Need advice buying refurb Imac for music production(Please)

Discussion in 'Buying Tips and Advice' started by zephercan, May 10, 2019.

  1. zephercan macrumors newbie


    May 10, 2019
    Hello.. I will try to make this short. First a little history. I use to have a little home studio back in the day. I used a Kurzweil K1000 midi with the EPS rack by Ensoniq. I used the EPS sequencer to arrange the music. I had a Mic and a few effects units by yamaha I believe. I recorded everything on a Tascam 688 8 track cassette recorder.
    It has been over 20 years since I played any music and I have come to a point in my life where I need to start being creative again. My intentions are not to get famous and write the next big hit for America. I am doing this to feed my soul. Writing songs can be very therapeutic and I can use all the therapy I can get. ;) Oops, starting to babble. Let me get to the point. Basically I want to be able to create compose and record songs as I did before. I should mention that some of my compositions can have allot of homemade samples. A quick example... I might sample a moving train and loop it for 4 to 8 bars and then put a drum guitar and synth track over it. Vocals with harmonies. Allot of my drum sounds are sampled human voices or a light bulb crashing, etc., etc. That kind of stuff. Anyway, I need new equipment and I'm hoping this community can help steer me in the right direction. Originally I was going to get a keyboard workstation because I thought that would be the best option for being able to lay down a song idea quickly and easily. (Possibly a Korg Kross 2) Going in the DAW direction kind of intimidated me due to the learning curve involved but after researching I have changed my mind and I think I will avoid the keyboard workstation and instead spend the money on an Imac along side a keyboard controller. I'm guessing most of you are going to agree with that decision?Now I have to figure out the best and cheapest Imac that will fit my needs. There is a website called I found an Imac on that site that I'm thinking of purchasing. I pasted the specs below.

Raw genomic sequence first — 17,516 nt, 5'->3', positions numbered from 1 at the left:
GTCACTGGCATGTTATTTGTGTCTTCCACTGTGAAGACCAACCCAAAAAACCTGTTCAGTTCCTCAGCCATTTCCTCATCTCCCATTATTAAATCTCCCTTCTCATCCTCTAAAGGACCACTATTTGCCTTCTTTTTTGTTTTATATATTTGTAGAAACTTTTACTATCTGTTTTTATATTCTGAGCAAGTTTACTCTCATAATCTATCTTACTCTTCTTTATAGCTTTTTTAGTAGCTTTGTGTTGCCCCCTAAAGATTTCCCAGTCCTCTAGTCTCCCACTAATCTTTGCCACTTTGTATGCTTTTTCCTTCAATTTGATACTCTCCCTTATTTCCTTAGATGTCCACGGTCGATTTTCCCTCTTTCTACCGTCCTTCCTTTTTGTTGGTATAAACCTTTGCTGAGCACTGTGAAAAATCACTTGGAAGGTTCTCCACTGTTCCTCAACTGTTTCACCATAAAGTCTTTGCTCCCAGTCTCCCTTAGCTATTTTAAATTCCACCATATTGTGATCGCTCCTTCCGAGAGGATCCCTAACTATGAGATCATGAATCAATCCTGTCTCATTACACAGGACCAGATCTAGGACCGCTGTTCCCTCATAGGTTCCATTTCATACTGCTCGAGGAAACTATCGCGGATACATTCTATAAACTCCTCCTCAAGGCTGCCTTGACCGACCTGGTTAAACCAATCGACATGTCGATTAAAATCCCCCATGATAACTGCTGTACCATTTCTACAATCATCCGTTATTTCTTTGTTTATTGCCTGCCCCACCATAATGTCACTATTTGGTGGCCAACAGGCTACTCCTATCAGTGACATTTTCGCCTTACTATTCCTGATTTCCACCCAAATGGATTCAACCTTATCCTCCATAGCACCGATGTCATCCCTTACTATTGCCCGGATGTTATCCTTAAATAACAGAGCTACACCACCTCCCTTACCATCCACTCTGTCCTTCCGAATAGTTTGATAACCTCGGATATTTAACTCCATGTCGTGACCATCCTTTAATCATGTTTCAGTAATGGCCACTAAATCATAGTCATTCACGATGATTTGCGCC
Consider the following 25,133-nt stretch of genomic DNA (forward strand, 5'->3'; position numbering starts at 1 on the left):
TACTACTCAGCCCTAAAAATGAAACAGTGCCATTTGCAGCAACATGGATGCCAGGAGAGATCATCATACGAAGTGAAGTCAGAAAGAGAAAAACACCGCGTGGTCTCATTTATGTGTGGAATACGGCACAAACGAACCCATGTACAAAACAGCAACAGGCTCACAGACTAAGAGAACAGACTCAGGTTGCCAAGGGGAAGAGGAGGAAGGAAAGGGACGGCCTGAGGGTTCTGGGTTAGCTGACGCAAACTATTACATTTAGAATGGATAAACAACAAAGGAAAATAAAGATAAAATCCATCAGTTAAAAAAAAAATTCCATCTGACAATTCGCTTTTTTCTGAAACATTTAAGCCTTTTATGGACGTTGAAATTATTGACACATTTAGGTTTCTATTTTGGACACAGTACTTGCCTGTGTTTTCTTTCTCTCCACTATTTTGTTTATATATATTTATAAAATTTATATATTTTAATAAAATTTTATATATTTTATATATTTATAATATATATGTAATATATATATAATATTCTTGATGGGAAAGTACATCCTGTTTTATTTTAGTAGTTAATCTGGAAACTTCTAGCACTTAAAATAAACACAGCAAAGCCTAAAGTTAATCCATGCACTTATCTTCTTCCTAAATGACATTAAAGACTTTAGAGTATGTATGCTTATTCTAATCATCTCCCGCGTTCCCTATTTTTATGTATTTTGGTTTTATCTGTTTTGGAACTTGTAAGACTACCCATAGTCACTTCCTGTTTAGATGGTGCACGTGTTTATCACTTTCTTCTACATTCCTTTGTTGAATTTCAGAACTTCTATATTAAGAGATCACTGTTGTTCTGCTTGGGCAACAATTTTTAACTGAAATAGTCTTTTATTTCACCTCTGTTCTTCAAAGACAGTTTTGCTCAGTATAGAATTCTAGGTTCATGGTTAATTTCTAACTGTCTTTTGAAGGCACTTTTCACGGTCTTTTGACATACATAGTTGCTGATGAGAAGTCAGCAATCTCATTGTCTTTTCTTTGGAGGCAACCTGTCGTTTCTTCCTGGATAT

I guess I have two questions...
    1. Any advice on the specs below. Are they adequate? Do I need more or less? Should I worry about the 18 month demonstration issue which accounts for the large discount?
    2. Any feed back about buying an Imac from that website? It comes with a 6 month warranty + thorough inspection.
    I am on a VERY limited budget so I really need to make a smart decision. I don't want to overpay for a spec that I don't really need but I'm not really sure what I do need so I'm hoping you all can help me with that.
    My budget is about $3500 for the whole studio such as mic, interface, keyboard controller, Monitor, DAW software, etc. (I'm guessing Logic Pro X is my best option)?
    Again... any feedback on getting my home studio up and running would be gratefully appreciated.
    C. (Thank you for taking the time to read this)


    These are 18 month old ex-demonstration units from KRCS high street stores. They are in excellent condition - boxed and complete with all accessories and have a six month KRCS warranty for peace of mind. Stock is very limited and will not be replenished.